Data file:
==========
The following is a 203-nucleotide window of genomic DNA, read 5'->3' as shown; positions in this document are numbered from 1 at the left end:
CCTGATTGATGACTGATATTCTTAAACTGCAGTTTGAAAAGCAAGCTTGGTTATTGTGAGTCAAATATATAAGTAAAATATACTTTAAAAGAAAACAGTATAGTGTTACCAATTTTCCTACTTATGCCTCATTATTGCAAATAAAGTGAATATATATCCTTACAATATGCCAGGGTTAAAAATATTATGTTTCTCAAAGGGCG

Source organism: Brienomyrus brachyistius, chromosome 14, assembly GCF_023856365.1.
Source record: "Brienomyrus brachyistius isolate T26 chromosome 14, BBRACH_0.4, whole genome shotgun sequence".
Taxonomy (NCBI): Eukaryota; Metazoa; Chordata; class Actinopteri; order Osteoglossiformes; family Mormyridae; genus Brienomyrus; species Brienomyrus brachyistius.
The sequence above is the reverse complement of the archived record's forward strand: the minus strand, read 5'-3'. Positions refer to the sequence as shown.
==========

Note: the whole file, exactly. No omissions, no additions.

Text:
The following is a 203-nucleotide window of genomic DNA, read 5'->3' as shown; positions in this document are numbered from 1 at the left end:
CCTGATTGATGACTGATATTCTTAAACTGCAGTTTGAAAAGCAAGCTTGGTTATTGTGAGTCAAATATATAAGTAAAATATACTTTAAAAGAAAACAGTATAGTGTTACCAATTTTCCTACTTATGCCTCATTATTGCAAATAAAGTGAATATATATCCTTACAATATGCCAGGGTTAAAAATATTATGTTTCTCAAAGGGCG

Source organism: Brienomyrus brachyistius, chromosome 14, assembly GCF_023856365.1.
Source record: "Brienomyrus brachyistius isolate T26 chromosome 14, BBRACH_0.4, whole genome shotgun sequence".
Taxonomy (NCBI): Eukaryota; Metazoa; Chordata; class Actinopteri; order Osteoglossiformes; family Mormyridae; genus Brienomyrus; species Brienomyrus brachyistius.
The sequence above is the reverse complement of the archived record's forward strand: the minus strand, read 5'-3'. Positions refer to the sequence as shown.